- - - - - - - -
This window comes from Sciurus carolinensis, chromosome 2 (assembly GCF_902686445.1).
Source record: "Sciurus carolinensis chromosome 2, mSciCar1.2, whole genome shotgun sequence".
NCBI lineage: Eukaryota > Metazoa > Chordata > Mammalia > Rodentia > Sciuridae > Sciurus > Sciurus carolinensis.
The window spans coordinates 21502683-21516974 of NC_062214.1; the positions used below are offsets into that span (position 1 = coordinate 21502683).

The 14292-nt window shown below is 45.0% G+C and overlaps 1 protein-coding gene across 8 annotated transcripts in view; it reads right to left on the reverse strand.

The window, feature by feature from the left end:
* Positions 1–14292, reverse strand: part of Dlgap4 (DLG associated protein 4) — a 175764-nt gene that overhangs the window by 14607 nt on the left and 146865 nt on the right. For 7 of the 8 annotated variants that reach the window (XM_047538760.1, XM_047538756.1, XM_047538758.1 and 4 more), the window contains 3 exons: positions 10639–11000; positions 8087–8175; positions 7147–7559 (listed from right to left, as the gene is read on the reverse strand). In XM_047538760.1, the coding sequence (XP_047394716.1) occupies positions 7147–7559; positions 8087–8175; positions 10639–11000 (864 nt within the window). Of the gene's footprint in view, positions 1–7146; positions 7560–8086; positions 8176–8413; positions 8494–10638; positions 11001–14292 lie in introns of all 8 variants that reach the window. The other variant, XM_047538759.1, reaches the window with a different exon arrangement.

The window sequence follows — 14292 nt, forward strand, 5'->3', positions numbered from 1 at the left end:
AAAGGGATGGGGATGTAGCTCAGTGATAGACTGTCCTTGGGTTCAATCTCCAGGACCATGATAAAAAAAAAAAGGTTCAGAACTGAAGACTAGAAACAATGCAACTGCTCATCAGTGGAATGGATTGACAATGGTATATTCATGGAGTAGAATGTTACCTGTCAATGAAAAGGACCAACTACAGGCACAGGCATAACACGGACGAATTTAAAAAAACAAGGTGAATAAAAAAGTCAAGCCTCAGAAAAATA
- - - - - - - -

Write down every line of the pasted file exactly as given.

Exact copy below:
This window comes from Sciurus carolinensis, chromosome 2 (assembly GCF_902686445.1).
Source record: "Sciurus carolinensis chromosome 2, mSciCar1.2, whole genome shotgun sequence".
NCBI lineage: Eukaryota > Metazoa > Chordata > Mammalia > Rodentia > Sciuridae > Sciurus > Sciurus carolinensis.
The window spans coordinates 21502683-21516974 of NC_062214.1; the positions used below are offsets into that span (position 1 = coordinate 21502683).

The 14292-nt window shown below is 45.0% G+C and overlaps 1 protein-coding gene across 8 annotated transcripts in view; it reads right to left on the reverse strand.

The window, feature by feature from the left end:
* Positions 1–14292, reverse strand: part of Dlgap4 (DLG associated protein 4) — a 175764-nt gene that overhangs the window by 14607 nt on the left and 146865 nt on the right. For 7 of the 8 annotated variants that reach the window (XM_047538760.1, XM_047538756.1, XM_047538758.1 and 4 more), the window contains 3 exons: positions 10639–11000; positions 8087–8175; positions 7147–7559 (listed from right to left, as the gene is read on the reverse strand). In XM_047538760.1, the coding sequence (XP_047394716.1) occupies positions 7147–7559; positions 8087–8175; positions 10639–11000 (864 nt within the window). Of the gene's footprint in view, positions 1–7146; positions 7560–8086; positions 8176–8413; positions 8494–10638; positions 11001–14292 lie in introns of all 8 variants that reach the window. The other variant, XM_047538759.1, reaches the window with a different exon arrangement.

The window sequence follows — 14292 nt, forward strand, 5'->3', positions numbered from 1 at the left end:
AAAGGGATGGGGATGTAGCTCAGTGATAGACTGTCCTTGGGTTCAATCTCCAGGACCATGATAAAAAAAAAAAGGTTCAGAACTGAAGACTAGAAACAATGCAACTGCTCATCAGTGGAATGGATTGACAATGGTATATTCATGGAGTAGAATGTTACCTGTCAATGAAAAGGACCAACTACAGGCACAGGCATAACACGGACGAATTTAAAAAAACAAGGTGAATAAAAAAGTCAAGCCTCAGAAAAATA